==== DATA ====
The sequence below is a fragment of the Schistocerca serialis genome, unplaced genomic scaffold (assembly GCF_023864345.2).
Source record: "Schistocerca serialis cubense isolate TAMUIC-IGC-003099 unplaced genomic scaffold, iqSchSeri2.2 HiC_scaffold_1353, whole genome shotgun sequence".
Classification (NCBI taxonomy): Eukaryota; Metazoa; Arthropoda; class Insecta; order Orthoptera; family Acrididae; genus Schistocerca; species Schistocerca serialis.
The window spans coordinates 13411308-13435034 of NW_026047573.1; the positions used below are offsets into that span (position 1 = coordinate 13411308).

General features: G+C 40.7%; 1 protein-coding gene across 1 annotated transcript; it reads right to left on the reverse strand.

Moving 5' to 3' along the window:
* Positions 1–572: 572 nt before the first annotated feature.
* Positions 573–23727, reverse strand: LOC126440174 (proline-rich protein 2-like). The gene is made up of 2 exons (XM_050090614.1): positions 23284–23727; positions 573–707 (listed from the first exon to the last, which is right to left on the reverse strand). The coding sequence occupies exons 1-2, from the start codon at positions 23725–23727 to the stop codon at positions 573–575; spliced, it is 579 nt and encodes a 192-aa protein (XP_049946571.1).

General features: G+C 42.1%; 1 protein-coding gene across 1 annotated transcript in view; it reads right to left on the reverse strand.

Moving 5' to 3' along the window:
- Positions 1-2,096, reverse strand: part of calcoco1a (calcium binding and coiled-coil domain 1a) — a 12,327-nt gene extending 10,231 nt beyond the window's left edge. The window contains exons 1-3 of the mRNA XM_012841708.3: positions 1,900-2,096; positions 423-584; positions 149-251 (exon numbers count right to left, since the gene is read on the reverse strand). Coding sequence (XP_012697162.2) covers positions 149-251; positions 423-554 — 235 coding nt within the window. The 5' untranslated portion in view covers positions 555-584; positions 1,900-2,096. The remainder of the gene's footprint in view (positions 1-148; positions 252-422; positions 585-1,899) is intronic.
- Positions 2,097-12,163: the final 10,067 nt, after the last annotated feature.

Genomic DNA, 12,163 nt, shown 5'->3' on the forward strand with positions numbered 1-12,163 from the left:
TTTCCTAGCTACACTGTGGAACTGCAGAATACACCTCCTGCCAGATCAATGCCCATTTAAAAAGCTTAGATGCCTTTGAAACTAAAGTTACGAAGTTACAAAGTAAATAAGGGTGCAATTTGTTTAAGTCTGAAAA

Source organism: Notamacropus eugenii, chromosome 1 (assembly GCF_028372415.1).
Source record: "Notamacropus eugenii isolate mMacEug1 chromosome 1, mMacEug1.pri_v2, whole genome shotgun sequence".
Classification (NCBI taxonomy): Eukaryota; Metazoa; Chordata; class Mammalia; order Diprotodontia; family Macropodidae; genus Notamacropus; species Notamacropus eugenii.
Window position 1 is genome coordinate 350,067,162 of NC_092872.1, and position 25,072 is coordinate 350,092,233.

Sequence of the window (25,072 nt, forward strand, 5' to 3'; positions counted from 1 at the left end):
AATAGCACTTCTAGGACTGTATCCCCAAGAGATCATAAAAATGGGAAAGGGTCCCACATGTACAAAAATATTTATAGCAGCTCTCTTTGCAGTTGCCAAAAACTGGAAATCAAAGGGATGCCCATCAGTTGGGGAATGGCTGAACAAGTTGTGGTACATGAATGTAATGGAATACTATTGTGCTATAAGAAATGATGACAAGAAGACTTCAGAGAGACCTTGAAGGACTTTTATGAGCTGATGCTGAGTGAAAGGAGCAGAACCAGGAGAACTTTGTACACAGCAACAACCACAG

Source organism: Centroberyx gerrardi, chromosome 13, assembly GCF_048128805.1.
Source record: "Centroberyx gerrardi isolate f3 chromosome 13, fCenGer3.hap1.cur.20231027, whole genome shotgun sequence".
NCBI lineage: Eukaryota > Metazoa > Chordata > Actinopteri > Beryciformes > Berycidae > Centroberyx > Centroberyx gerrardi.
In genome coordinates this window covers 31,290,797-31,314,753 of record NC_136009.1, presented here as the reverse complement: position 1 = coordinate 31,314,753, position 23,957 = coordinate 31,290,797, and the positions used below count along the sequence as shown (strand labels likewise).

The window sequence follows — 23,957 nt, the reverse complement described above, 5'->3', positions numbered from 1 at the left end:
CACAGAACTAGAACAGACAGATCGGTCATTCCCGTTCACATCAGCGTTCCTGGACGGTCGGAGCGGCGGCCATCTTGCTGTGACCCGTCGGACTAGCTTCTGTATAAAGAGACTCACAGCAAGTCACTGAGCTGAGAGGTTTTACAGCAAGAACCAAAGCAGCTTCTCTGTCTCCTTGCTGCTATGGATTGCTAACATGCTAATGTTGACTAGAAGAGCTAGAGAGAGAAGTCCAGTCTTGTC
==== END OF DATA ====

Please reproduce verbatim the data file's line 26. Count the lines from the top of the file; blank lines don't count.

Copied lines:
CACAGAACTAGAACAGACAGATCGGTCATTCCCGTTCACATCAGCGTTCCTGGACGGTCGGAGCGGCGGCCATCTTGCTGTGACCCGTCGGACTAGCTTCTGTATAAAGAGACTCACAGCAAGTCACTGAGCTGAGAGGTTTTACAGCAAGAACCAAAGCAGCTTCTCTGTCTCCTTGCTGCTATGGATTGCTAACATGCTAATGTTGACTAGAAGAGCTAGAGAGAGAAGTCCAGTCTTGTC